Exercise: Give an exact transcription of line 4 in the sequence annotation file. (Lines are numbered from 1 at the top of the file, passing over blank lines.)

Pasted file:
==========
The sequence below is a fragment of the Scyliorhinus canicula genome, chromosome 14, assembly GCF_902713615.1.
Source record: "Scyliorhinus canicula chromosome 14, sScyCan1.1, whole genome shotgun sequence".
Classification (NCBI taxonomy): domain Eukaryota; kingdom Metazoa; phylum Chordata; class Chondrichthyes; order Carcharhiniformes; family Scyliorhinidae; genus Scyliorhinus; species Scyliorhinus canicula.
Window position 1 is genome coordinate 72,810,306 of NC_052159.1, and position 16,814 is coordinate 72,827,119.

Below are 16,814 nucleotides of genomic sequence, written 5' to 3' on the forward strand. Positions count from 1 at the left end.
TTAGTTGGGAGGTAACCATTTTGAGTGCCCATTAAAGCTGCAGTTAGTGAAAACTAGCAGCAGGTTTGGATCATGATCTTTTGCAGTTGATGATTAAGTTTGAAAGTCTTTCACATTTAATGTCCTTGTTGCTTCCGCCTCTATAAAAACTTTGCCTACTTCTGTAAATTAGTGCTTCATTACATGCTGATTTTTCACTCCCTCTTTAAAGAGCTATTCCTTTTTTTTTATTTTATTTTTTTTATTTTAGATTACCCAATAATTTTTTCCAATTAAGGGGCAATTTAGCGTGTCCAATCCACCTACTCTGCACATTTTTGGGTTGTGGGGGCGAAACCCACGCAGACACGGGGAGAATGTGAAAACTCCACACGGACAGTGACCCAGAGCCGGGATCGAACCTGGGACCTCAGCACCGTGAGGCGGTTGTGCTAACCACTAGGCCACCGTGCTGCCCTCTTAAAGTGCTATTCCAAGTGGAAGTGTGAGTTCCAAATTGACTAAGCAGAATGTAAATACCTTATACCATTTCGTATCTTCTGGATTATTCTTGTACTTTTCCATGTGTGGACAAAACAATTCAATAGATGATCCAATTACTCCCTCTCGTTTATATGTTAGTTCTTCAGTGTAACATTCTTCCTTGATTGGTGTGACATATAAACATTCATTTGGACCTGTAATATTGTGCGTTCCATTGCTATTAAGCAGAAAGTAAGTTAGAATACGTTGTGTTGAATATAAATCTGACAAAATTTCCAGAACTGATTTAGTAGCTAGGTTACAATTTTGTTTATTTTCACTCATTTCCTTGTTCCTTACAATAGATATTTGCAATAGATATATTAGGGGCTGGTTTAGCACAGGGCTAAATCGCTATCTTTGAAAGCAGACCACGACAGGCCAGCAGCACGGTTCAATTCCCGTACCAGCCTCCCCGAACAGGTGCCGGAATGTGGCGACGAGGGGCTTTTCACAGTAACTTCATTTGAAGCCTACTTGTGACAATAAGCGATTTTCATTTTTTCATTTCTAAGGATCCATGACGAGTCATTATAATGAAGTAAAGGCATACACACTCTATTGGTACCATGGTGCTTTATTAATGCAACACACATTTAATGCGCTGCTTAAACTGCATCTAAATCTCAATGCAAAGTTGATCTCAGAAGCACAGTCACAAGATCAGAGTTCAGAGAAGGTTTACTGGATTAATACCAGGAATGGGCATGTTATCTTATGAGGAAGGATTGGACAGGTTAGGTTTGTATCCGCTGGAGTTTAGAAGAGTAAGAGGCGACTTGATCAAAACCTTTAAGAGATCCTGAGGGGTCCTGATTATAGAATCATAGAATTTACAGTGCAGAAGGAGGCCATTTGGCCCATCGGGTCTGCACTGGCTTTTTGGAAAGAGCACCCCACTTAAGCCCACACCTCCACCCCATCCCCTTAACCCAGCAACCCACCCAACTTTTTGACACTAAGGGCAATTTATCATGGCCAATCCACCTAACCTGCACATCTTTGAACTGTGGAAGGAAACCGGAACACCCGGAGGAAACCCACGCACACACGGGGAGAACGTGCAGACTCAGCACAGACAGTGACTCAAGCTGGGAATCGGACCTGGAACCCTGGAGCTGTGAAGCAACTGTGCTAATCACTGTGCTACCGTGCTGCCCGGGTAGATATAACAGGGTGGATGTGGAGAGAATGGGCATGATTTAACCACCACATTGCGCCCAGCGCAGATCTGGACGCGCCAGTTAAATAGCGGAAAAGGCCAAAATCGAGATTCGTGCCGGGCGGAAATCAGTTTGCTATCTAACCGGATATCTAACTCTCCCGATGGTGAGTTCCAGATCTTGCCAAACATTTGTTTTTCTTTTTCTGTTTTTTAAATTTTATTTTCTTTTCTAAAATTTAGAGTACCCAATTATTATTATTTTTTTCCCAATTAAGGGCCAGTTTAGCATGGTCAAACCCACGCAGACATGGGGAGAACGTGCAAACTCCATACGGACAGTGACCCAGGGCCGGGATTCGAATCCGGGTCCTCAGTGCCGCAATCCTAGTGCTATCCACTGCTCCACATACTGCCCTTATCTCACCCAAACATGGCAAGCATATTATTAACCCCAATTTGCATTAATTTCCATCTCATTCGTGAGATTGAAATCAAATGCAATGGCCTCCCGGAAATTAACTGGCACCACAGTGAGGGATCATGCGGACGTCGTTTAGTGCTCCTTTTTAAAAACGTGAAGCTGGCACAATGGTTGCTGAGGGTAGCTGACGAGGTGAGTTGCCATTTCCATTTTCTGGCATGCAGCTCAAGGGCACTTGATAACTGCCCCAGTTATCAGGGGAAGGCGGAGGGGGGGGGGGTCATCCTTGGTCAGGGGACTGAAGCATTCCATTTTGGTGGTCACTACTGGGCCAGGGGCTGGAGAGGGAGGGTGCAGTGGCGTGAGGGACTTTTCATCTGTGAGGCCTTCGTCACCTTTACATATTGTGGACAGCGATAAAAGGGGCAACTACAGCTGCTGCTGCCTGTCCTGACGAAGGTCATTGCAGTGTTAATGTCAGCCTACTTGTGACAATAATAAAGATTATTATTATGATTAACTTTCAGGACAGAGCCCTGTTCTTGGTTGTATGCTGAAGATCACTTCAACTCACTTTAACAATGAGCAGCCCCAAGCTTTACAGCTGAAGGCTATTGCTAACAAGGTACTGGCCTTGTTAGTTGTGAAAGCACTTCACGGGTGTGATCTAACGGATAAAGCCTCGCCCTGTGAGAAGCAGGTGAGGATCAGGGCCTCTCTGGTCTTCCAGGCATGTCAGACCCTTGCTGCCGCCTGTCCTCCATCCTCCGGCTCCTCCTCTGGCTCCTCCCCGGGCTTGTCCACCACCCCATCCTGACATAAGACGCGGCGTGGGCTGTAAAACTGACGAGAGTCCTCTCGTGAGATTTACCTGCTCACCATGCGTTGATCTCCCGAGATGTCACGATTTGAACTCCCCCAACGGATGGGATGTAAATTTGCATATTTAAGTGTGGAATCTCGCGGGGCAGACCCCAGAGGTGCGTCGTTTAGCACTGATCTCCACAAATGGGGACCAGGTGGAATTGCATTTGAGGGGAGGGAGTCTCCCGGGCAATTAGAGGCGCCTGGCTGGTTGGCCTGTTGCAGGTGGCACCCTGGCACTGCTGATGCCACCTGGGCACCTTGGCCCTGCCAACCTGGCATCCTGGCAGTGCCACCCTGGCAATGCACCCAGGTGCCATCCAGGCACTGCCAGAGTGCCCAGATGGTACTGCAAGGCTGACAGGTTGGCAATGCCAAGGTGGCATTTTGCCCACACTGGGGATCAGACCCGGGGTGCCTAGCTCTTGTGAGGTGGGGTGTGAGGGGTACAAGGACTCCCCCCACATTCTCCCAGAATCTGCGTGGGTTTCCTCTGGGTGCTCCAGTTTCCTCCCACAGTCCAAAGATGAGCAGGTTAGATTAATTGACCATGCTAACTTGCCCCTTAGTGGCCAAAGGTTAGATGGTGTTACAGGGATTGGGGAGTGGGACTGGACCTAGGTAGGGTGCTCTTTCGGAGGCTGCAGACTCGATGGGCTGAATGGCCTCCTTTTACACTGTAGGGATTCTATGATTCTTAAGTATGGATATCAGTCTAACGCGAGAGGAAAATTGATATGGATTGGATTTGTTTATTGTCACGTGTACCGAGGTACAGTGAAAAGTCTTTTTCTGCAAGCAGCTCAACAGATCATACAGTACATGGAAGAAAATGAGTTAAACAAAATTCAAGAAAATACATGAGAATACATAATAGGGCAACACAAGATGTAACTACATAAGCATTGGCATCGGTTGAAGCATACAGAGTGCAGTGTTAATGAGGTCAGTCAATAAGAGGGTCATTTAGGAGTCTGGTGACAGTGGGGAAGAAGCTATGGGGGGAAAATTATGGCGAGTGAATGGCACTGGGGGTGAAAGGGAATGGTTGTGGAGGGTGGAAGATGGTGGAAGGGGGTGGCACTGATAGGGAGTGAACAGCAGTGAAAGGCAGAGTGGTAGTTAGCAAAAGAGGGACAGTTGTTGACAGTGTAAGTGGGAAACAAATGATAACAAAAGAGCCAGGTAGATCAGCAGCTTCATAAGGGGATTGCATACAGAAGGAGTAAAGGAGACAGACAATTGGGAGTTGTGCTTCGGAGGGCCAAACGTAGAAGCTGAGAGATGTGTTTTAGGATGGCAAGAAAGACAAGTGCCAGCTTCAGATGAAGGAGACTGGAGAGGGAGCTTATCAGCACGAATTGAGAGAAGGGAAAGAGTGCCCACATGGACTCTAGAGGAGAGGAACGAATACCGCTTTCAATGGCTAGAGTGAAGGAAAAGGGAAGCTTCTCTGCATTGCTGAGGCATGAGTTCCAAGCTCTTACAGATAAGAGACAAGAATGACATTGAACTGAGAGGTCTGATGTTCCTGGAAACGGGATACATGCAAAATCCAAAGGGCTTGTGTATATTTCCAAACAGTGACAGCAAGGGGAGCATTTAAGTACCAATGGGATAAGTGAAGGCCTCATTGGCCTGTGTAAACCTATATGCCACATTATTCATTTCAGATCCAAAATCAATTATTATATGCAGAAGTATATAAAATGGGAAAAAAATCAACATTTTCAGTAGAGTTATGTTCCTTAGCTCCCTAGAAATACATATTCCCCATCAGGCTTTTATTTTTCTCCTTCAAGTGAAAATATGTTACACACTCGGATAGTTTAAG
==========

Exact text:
Window position 1 is genome coordinate 72,810,306 of NC_052159.1, and position 16,814 is coordinate 72,827,119.